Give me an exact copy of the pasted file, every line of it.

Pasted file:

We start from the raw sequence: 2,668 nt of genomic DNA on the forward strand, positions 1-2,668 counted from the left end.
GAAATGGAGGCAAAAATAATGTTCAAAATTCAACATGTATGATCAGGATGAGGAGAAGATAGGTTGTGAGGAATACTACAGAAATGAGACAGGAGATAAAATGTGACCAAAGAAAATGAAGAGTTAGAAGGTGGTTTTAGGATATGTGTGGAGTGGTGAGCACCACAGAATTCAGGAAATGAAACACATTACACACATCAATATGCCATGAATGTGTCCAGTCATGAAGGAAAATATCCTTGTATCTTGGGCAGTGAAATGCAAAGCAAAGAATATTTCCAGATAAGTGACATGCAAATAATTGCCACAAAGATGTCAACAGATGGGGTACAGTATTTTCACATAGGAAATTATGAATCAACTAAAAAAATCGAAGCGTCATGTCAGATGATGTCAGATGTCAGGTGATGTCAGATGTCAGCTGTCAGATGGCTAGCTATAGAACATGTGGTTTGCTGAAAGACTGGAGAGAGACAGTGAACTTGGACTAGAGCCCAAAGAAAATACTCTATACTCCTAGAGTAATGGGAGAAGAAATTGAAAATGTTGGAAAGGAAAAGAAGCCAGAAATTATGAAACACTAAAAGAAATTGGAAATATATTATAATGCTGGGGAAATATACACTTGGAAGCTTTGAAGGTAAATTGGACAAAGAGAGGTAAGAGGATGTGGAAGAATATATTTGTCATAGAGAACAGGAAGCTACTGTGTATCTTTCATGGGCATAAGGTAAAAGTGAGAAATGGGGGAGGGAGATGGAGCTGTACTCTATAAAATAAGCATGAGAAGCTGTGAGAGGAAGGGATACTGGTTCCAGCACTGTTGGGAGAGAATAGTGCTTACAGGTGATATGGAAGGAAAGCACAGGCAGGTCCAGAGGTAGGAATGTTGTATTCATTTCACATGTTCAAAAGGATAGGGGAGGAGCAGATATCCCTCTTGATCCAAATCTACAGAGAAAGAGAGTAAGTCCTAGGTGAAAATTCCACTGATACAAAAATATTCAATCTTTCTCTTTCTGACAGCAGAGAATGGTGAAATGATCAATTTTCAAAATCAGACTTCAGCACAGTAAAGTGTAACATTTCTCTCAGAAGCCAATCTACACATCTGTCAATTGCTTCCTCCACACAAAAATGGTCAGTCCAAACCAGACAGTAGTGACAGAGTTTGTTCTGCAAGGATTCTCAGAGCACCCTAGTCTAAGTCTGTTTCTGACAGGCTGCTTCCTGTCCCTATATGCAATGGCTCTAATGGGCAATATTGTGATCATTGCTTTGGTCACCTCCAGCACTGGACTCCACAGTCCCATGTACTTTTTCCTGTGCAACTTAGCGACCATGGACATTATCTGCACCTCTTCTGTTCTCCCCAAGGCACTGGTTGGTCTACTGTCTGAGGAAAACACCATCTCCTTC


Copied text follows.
We start from the raw sequence: 2,668 nt of genomic DNA on the forward strand, positions 1-2,668 counted from the left end.
GAAATGGAGGCAAAAATAATGTTCAAAATTCAACATGTATGATCAGGATGAGGAGAAGATAGGTTGTGAGGAATACTACAGAAATGAGACAGGAGATAAAATGTGACCAAAGAAAATGAAGAGTTAGAAGGTGGTTTTAGGATATGTGTGGAGTGGTGAGCACCACAGAATTCAGGAAATGAAACACATTACACACATCAATATGCCATGAATGTGTCCAGTCATGAAGGAAAATATCCTTGTATCTTGGGCAGTGAAATGCAAAGCAAAGAATATTTCCAGATAAGTGACATGCAAATAATTGCCACAAAGATGTCAACAGATGGGGTACAGTATTTTCACATAGGAAATTATGAATCAACTAAAAAAATCGAAGCGTCATGTCAGATGATGTCAGATGTCAGGTGATGTCAGATGTCAGCTGTCAGATGGCTAGCTATAGAACATGTGGTTTGCTGAAAGACTGGAGAGAGACAGTGAACTTGGACTAGAGCCCAAAGAAAATACTCTATACTCCTAGAGTAATGGGAGAAGAAATTGAAAATGTTGGAAAGGAAAAGAAGCCAGAAATTATGAAACACTAAAAGAAATTGGAAATATATTATAATGCTGGGGAAATATACACTTGGAAGCTTTGAAGGTAAATTGGACAAAGAGAGGTAAGAGGATGTGGAAGAATATATTTGTCATAGAGAACAGGAAGCTACTGTGTATCTTTCATGGGCATAAGGTAAAAGTGAGAAATGGGGGAGGGAGATGGAGCTGTACTCTATAAAATAAGCATGAGAAGCTGTGAGAGGAAGGGATACTGGTTCCAGCACTGTTGGGAGAGAATAGTGCTTACAGGTGATATGGAAGGAAAGCACAGGCAGGTCCAGAGGTAGGAATGTTGTATTCATTTCACATGTTCAAAAGGATAGGGGAGGAGCAGATATCCCTCTTGATCCAAATCTACAGAGAAAGAGAGTAAGTCCTAGGTGAAAATTCCACTGATACAAAAATATTCAATCTTTCTCTTTCTGACAGCAGAGAATGGTGAAATGATCAATTTTCAAAATCAGACTTCAGCACAGTAAAGTGTAACATTTCTCTCAGAAGCCAATCTACACATCTGTCAATTGCTTCCTCCACACAAAAATGGTCAGTCCAAACCAGACAGTAGTGACAGAGTTTGTTCTGCAAGGATTCTCAGAGCACCCTAGTCTAAGTCTGTTTCTGACAGGCTGCTTCCTGTCCCTATATGCAATGGCTCTAATGGGCAATATTGTGATCATTGCTTTGGTCACCTCCAGCACTGGACTCCACAGTCCCATGTACTTTTTCCTGTGCAACTTAGCGACCATGGACATTATCTGCACCTCTTCTGTTCTCCCCAAGGCACTGGTTGGTCTACTGTCTGAGGAAAACACCATCTCCTTC